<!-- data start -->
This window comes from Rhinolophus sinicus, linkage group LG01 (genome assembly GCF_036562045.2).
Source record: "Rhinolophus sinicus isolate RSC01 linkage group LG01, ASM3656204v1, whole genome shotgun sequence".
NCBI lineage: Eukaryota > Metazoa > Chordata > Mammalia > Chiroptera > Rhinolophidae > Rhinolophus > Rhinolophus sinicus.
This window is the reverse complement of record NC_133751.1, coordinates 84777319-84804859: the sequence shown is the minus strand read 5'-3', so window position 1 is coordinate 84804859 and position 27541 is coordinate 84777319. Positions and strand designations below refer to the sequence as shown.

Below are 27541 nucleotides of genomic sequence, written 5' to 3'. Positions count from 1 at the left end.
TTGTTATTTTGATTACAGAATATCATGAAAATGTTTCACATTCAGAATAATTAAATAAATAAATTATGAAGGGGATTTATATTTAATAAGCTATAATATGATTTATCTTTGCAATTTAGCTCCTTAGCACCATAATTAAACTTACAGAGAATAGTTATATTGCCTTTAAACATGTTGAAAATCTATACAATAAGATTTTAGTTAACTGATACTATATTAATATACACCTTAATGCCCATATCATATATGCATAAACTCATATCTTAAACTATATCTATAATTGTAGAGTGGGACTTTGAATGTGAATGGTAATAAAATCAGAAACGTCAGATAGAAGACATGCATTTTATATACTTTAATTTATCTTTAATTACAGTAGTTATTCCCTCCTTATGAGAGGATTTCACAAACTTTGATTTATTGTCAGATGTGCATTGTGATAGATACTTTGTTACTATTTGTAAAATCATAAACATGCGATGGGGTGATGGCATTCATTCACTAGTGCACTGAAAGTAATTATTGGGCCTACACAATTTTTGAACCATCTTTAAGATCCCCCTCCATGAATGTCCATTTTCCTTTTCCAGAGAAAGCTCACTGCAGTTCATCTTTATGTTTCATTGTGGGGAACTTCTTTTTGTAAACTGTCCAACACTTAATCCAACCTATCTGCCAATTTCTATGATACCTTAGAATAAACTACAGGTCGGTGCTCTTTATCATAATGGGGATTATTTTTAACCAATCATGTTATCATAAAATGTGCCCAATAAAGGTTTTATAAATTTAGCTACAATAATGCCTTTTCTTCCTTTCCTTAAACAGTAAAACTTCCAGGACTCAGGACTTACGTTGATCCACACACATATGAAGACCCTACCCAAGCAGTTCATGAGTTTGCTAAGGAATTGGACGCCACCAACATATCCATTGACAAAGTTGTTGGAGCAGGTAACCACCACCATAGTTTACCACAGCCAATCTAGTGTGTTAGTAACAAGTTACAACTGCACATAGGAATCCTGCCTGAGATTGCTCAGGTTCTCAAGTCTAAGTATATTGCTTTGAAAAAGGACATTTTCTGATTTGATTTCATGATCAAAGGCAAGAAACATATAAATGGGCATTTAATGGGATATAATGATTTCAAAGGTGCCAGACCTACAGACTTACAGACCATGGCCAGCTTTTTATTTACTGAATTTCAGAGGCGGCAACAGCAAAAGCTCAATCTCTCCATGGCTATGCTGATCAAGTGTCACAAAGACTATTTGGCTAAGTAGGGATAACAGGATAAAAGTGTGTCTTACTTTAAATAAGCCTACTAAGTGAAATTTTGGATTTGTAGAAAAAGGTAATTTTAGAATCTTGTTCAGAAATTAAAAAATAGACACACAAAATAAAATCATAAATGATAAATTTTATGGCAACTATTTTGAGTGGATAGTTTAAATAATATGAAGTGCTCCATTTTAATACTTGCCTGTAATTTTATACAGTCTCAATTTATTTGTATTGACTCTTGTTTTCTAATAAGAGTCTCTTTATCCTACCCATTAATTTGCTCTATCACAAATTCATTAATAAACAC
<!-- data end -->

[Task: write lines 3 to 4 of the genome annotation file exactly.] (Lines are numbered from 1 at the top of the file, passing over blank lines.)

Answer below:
NCBI lineage: Eukaryota > Metazoa > Chordata > Mammalia > Chiroptera > Rhinolophidae > Rhinolophus > Rhinolophus sinicus.
This window is the reverse complement of record NC_133751.1, coordinates 84777319-84804859: the sequence shown is the minus strand read 5'-3', so window position 1 is coordinate 84804859 and position 27541 is coordinate 84777319. Positions and strand designations below refer to the sequence as shown.